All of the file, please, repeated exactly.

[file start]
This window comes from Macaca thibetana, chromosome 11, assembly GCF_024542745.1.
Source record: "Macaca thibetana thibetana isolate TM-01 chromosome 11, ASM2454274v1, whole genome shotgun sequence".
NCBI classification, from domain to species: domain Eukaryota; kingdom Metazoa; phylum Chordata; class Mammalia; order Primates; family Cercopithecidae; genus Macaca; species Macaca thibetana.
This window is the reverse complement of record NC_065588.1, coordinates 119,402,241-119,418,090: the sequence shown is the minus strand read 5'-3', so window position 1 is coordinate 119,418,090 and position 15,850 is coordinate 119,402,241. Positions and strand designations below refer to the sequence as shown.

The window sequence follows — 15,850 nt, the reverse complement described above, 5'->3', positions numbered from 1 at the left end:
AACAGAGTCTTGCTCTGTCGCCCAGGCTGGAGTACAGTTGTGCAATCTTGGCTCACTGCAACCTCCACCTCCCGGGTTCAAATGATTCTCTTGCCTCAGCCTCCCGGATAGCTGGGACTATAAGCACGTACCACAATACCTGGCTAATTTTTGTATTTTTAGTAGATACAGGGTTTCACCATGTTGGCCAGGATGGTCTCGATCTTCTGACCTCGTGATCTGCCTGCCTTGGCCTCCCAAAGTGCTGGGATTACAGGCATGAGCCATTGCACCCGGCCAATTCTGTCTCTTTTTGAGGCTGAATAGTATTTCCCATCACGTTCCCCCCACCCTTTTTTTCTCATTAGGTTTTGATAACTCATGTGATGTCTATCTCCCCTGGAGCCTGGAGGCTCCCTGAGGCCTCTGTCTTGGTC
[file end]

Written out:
This window comes from Macaca thibetana, chromosome 11, assembly GCF_024542745.1.
Source record: "Macaca thibetana thibetana isolate TM-01 chromosome 11, ASM2454274v1, whole genome shotgun sequence".
NCBI classification, from domain to species: domain Eukaryota; kingdom Metazoa; phylum Chordata; class Mammalia; order Primates; family Cercopithecidae; genus Macaca; species Macaca thibetana.
This window is the reverse complement of record NC_065588.1, coordinates 119,402,241-119,418,090: the sequence shown is the minus strand read 5'-3', so window position 1 is coordinate 119,418,090 and position 15,850 is coordinate 119,402,241. Positions and strand designations below refer to the sequence as shown.

The window sequence follows — 15,850 nt, the reverse complement described above, 5'->3', positions numbered from 1 at the left end:
AACAGAGTCTTGCTCTGTCGCCCAGGCTGGAGTACAGTTGTGCAATCTTGGCTCACTGCAACCTCCACCTCCCGGGTTCAAATGATTCTCTTGCCTCAGCCTCCCGGATAGCTGGGACTATAAGCACGTACCACAATACCTGGCTAATTTTTGTATTTTTAGTAGATACAGGGTTTCACCATGTTGGCCAGGATGGTCTCGATCTTCTGACCTCGTGATCTGCCTGCCTTGGCCTCCCAAAGTGCTGGGATTACAGGCATGAGCCATTGCACCCGGCCAATTCTGTCTCTTTTTGAGGCTGAATAGTATTTCCCATCACGTTCCCCCCACCCTTTTTTTCTCATTAGGTTTTGATAACTCATGTGATGTCTATCTCCCCTGGAGCCTGGAGGCTCCCTGAGGCCTCTGTCTTGGTC